How do I select a DLP solution for my business?

Data loss prevention (DLP) has become even more important in the last year. Since the pandemic has made companies shift to a remote workforce model, cybersecurity threats have become increasingly complex and data security even more fragile. Companies need to adapt their DLP strategies to the new normal and harden their defense.

To select a suitable DLP solution for your business, you need to think about a variety of factors. We’ve talked to several industry professionals to get their insight on the topic.

Tim Bandos, CISO and VP of Managed Security Services, Digital Guardian

select DLP solutionHere are some best-practice tips to help you select the right DLP solution for your organization:

Identify your primary data protection objective. Are you trying to protect your intellectual property, gain more visibility into your data, or meet regulatory compliance? Answering this will help you determine which DLP architecture – endpoint, network, discovery, or cloud – is most appropriate to focus on first.

Establish your evaluation criteria. Here are 10 key questions you should ask when researching enterprise DLP vendors:

  • What compliance regulations apply to your organization?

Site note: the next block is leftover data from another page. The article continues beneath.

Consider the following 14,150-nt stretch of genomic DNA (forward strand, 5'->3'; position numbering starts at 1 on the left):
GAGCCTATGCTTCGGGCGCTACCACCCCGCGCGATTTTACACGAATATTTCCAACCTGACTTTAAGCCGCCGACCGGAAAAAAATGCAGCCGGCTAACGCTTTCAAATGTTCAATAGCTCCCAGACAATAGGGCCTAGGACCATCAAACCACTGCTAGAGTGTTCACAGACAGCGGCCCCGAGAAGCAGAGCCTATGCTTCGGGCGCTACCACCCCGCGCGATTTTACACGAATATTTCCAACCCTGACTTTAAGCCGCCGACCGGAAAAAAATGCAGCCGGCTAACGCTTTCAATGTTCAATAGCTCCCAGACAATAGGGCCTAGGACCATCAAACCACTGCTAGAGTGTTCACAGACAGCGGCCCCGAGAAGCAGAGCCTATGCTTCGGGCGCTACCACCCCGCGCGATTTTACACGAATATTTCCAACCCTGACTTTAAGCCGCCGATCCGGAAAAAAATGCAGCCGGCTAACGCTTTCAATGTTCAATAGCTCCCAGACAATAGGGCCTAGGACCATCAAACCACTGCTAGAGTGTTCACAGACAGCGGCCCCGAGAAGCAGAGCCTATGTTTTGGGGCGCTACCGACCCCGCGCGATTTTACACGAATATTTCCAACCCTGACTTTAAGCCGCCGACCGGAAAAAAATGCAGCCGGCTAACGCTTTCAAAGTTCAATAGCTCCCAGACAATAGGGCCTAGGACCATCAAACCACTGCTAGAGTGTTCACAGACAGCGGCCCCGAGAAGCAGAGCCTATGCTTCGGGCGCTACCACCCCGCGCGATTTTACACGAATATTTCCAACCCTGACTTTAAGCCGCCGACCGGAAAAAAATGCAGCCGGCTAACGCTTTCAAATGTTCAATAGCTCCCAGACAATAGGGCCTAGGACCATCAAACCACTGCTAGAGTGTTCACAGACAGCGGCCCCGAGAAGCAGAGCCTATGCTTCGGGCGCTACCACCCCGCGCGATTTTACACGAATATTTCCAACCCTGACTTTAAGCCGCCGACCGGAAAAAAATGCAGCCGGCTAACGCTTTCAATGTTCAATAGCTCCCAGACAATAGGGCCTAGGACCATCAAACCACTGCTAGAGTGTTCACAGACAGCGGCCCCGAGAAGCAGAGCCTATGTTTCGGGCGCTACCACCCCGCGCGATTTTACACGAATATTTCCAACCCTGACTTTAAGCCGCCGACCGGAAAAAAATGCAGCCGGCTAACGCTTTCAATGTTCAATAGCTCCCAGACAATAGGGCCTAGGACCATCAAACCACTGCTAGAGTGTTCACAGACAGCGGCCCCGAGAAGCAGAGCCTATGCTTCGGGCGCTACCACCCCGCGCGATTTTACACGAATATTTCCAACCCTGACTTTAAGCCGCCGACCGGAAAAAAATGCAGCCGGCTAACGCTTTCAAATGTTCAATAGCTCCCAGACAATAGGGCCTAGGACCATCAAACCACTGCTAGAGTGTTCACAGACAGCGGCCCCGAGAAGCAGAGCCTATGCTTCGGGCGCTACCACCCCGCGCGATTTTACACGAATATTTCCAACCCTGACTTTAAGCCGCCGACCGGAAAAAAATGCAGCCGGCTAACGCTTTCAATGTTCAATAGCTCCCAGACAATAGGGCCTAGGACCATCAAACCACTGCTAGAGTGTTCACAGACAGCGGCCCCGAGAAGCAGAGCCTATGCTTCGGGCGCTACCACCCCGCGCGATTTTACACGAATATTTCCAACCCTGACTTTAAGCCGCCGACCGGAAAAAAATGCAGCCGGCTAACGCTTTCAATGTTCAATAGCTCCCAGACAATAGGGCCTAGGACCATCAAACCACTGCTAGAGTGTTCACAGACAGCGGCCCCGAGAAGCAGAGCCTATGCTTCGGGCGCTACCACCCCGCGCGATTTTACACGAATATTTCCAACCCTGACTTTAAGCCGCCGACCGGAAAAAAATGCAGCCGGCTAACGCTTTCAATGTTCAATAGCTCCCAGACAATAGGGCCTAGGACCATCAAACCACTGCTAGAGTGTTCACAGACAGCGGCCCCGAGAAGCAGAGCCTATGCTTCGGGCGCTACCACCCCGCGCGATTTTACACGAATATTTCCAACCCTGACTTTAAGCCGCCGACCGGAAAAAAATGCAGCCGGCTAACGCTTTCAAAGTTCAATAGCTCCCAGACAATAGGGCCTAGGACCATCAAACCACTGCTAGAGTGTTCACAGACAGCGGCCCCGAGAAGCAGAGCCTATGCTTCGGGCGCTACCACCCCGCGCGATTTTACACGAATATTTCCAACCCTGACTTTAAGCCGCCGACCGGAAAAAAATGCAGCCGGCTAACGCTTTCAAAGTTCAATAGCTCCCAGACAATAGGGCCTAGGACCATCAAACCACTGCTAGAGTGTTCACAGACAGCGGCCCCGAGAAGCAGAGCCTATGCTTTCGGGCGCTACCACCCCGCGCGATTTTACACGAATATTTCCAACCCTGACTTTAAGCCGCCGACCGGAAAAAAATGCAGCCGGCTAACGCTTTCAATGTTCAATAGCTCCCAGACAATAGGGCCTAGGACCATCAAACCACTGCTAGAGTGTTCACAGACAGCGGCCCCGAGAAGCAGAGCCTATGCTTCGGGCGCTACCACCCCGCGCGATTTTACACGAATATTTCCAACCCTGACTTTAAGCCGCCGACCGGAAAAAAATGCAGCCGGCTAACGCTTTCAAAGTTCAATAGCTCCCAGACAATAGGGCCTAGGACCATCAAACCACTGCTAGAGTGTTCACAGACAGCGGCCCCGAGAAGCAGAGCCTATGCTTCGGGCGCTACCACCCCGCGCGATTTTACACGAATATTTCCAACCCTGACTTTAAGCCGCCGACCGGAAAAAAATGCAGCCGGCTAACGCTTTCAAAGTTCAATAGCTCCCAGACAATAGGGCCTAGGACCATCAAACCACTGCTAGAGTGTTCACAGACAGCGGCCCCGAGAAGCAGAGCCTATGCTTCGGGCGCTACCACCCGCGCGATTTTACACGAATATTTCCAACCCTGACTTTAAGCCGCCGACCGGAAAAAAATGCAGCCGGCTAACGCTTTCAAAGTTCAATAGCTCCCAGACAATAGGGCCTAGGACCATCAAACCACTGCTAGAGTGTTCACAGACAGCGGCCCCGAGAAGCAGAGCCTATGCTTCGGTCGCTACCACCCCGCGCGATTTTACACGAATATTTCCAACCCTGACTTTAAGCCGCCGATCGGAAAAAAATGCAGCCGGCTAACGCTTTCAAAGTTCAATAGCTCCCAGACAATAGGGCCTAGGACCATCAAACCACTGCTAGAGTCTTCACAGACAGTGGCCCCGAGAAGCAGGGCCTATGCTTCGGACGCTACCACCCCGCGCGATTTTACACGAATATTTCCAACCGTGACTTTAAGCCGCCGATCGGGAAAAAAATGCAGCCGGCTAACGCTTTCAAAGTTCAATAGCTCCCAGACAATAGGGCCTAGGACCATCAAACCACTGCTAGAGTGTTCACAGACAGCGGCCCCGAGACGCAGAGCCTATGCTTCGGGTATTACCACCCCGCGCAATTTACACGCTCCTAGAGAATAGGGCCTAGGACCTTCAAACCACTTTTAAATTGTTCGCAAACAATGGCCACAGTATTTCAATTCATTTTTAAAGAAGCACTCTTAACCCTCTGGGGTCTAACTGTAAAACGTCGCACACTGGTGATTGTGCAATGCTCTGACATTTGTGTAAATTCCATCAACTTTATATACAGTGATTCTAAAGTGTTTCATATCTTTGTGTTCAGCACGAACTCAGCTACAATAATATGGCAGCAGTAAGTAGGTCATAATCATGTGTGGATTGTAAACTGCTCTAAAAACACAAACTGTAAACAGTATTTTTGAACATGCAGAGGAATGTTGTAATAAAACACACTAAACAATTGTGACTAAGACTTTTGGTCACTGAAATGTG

• How do you intend to perform data inspection and classification?
  • Do deployment options include a cloud-delivered solution offering?
  • Does the solution support Windows, Linux, and macOS with feature parity?
  • Are you most concerned with protecting structured or unstructured data?
  • Do you plan to see and enforce data movement based on policies, events, or users?
  • What technologies do you wish to integrate with your DLP?
  • How quickly do you need to be operational?
  • What additional staffing will the solution require?
  • Is it available as a managed service?

Know how the business runs. Enterprise DLP is not about deploying and maintaining tools. It is about knowing how your business runs, what data and apps are vital for it to add value to its customers, while fostering a strong risk management strategy to protect those digital assets.

Jason Clark, Chief Security & Strategy Officer, Netskope

select DLP solutionWhen selecting a DLP solution for your business, it’s essential to consider the context of data in today’s environment. The problem enterprises are currently solving is how to keep data protected with the utmost rigor, but also allow it to flow effortlessly to where it can deliver the greatest benefits. We want to enable businesses like breaks on a car: we want to help them to go fast, safely.

Today, more than 50% of organizations’ data is in the cloud and the typical enterprise now deploys more than 2,400 cloud applications. In the cloud era, the traditional premise of DLP no longer applies. With more data being in cloud and mobile, data is no longer on an owned CPU. To protect all data regardless of location, we must evolve the way data protection is defined so that it’s cognizant of the way users currently work — meaning protecting a wider, more dynamic attack surface.